Court Docs: Suspect in Cancun Slaying Wants His Kids Back

"It is my desire to immediately resume full custodial and parental responsibility," says TV producer Bruce Beresford-Redman.

A television producer whose wife was killed in Mexico says in court papers filed Thursday that he's prepared to end the temporary guardianship by his parents over his two children Friday and eventually take custody himself.

In April, Los Angeles Superior Court Judge Mitchell L. Beckloff granted Bruce Beresford-Redman's parents temporary guardianship of their grandchildren, 5-year-old Camila and 3-year-old Alec.

The order, which he extended last week, is set to expire in June.

The children's maternal aunts also are competing for custody.

"As Camila and Alec's biological parent, it is my desire to immediately resume full custodial and parental responsibility of Camila and Alec, and I am capable and fit to do so," Beresford-Redman says in court papers asking for an early end to the temporary guardianship so as to clear the way for him to seek custody.

The former "Survivor" producer also says he has been living with his children in the family's residence in Rancho Palos Verdes since Sunday.

Mexican authorities had told him not to leave that country as they continued their investigation into the April death of his restaurateur wife, Monica, whose body was found in a sewer of a swanky Cancun resort where the couple was staying.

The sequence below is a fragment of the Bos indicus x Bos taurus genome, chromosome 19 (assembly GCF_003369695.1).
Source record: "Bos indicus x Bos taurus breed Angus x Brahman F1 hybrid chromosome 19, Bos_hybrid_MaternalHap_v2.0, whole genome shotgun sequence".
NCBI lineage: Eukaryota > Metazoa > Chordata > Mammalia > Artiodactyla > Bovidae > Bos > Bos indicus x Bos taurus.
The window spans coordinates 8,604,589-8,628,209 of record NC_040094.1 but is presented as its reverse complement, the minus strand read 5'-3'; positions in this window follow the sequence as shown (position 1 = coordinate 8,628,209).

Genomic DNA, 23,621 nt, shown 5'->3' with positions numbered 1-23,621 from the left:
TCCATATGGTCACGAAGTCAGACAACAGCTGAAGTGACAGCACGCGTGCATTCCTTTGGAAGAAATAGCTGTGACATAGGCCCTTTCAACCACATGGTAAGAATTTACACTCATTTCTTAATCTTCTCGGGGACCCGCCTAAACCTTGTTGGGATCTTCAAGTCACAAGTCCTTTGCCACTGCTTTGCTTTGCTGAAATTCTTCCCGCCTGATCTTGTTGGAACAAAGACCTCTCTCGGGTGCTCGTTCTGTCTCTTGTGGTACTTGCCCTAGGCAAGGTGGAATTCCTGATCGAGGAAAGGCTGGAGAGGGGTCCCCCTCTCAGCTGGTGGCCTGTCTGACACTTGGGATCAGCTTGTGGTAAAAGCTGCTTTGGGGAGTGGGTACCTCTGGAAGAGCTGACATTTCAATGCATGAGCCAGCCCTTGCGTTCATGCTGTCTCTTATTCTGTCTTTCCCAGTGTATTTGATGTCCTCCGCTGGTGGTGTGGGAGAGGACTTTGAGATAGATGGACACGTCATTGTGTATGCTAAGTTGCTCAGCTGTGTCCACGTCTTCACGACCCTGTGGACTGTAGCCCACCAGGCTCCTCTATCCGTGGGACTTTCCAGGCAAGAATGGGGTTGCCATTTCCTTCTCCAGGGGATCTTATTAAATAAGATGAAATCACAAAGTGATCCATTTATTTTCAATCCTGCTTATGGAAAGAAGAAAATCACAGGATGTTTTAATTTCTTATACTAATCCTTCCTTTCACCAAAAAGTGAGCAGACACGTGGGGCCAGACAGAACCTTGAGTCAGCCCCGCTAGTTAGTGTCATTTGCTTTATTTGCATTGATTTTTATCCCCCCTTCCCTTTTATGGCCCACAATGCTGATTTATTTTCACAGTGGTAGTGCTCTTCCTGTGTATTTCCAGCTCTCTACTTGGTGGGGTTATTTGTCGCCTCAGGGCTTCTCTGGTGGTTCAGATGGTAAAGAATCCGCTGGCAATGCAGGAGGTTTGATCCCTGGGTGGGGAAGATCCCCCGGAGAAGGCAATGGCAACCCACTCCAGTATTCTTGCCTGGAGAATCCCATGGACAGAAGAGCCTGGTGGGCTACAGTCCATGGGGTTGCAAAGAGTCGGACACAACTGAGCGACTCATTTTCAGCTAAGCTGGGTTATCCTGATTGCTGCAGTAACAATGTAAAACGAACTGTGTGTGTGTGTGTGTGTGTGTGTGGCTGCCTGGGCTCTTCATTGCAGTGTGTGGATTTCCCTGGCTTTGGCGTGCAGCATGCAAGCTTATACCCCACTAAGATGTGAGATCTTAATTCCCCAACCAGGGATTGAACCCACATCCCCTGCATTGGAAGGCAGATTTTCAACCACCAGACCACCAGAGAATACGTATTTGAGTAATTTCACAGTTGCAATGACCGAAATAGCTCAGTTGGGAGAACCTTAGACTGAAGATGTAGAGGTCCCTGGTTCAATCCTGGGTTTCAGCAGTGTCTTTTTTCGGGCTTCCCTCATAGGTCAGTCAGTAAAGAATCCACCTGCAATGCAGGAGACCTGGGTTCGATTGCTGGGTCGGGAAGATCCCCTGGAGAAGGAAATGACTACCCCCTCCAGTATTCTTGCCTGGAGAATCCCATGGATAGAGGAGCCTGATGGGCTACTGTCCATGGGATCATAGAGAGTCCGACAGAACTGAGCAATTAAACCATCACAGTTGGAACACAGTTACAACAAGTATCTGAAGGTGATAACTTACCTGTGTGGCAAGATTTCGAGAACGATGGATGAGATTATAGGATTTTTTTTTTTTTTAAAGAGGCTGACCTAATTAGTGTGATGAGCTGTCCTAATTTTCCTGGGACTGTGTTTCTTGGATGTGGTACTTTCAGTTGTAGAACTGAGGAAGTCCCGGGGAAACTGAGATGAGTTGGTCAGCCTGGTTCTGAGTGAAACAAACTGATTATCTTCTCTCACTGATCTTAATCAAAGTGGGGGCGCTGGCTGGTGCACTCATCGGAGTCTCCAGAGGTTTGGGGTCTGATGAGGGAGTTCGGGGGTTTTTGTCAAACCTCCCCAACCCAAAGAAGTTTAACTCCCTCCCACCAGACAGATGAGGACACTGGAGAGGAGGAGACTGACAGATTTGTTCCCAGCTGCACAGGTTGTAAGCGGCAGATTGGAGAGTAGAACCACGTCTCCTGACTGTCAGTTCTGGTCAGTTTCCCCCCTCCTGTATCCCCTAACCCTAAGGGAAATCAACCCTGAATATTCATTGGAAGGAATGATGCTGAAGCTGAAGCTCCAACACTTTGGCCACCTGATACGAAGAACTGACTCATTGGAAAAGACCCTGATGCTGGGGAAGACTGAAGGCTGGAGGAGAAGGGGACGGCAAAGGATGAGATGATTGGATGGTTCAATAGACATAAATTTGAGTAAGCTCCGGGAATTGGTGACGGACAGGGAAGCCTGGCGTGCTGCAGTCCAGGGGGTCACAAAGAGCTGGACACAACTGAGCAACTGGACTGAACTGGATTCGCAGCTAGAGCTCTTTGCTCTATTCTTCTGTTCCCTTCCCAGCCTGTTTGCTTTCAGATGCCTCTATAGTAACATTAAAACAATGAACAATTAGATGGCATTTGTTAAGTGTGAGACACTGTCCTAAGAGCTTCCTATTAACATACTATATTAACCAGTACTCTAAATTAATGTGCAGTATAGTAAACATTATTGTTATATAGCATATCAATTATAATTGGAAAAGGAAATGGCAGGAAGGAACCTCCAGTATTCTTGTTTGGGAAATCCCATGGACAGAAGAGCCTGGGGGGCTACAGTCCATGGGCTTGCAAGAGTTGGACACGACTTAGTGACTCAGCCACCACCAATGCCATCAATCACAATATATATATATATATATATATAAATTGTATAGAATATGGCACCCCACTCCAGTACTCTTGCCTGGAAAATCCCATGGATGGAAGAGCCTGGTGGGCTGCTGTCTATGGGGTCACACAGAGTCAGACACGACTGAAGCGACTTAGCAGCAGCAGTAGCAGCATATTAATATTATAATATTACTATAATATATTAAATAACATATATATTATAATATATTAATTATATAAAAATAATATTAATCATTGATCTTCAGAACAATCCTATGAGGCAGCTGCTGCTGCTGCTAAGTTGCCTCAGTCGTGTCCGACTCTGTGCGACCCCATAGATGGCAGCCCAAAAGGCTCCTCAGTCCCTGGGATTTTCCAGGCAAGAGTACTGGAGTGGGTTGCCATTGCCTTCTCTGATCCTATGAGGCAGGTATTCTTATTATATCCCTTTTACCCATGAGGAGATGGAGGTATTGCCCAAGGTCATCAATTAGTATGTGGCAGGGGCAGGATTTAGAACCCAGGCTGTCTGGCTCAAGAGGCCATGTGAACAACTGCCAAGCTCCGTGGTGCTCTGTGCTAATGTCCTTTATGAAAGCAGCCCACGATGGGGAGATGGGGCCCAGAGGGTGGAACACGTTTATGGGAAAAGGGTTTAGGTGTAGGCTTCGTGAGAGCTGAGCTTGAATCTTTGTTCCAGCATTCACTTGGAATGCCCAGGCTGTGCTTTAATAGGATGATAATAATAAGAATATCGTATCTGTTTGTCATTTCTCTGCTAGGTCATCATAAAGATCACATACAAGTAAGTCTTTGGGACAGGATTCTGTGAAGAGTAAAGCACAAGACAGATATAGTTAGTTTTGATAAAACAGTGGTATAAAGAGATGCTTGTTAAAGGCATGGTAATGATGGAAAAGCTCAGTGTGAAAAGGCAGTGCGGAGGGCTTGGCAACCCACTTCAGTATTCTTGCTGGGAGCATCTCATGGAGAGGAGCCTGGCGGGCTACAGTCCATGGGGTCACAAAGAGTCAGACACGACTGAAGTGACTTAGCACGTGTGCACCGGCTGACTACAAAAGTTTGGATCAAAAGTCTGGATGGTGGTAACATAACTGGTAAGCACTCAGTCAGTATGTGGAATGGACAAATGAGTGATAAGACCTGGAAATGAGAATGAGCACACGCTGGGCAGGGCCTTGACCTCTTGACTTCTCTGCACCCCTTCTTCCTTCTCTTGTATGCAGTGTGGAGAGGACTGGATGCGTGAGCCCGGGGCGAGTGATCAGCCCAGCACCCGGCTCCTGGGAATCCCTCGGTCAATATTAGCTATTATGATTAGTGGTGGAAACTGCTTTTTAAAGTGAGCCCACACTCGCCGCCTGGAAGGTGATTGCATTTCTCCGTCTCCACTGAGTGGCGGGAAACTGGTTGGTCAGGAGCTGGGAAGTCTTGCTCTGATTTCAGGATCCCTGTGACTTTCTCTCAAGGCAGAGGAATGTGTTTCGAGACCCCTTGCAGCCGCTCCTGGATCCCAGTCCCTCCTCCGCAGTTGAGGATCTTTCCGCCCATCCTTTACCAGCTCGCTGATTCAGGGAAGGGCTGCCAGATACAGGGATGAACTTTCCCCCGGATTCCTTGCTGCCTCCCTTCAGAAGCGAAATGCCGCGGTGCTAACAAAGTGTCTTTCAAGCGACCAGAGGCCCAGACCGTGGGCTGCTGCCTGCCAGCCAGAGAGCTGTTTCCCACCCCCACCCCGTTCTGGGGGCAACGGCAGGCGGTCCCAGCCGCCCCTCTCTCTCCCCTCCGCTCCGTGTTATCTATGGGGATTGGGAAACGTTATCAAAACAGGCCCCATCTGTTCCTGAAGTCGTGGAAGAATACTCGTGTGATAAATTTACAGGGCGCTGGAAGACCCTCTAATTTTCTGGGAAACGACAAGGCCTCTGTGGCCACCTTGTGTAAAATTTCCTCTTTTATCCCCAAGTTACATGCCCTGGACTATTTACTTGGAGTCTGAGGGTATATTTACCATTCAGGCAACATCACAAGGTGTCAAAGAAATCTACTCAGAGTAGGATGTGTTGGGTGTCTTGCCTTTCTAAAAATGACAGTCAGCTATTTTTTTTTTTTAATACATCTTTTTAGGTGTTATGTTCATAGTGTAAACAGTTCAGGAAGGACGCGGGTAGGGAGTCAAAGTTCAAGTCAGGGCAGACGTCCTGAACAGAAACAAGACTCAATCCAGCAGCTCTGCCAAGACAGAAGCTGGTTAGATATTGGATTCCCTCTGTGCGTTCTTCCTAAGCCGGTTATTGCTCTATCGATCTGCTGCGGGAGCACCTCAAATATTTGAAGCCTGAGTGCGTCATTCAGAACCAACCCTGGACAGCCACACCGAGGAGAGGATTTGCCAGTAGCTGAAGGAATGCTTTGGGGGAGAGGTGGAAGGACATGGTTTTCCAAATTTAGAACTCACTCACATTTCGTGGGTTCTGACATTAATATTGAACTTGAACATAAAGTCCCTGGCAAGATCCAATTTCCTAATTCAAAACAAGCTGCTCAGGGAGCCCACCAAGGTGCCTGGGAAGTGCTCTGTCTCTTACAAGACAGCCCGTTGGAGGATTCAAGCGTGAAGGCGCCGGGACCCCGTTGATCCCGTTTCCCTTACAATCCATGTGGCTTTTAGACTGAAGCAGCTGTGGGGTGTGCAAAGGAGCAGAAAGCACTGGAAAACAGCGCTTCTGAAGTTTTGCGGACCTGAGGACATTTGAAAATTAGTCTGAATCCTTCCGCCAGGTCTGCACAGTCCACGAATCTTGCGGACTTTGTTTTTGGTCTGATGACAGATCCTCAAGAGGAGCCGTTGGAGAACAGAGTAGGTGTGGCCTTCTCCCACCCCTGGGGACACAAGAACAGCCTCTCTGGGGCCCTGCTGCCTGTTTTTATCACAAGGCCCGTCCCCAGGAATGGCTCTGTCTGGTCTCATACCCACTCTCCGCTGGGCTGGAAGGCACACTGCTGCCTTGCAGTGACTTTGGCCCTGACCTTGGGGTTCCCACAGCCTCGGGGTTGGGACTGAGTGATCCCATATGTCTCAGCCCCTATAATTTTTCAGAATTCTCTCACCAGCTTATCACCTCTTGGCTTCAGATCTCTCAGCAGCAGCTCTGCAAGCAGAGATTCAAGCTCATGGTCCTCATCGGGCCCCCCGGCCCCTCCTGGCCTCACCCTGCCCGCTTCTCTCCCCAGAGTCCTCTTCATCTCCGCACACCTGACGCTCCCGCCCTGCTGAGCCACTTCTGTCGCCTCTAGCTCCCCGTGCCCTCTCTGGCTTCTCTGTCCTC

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Beresford-Redman additionally states in his papers that he prefers his children not attend a public memorial service for their mother on Sunday, which he believes could draw a large crowd as well as a number of members of the media.

He says he agrees with the children's therapist that a tribute held in a smaller, quieter setting would be more appropriate for them.

In another development, ABC News reported Thursday that Beresford-Redman took out two life insurance policies on his wife a week before her body was found.

The network, citing unnamed sources, said one of those policies was to pay out $50,000 in case of accidental death while traveling, and the other would pay $500,000.

The policies were also taken out on the couple's children, according to ABC.

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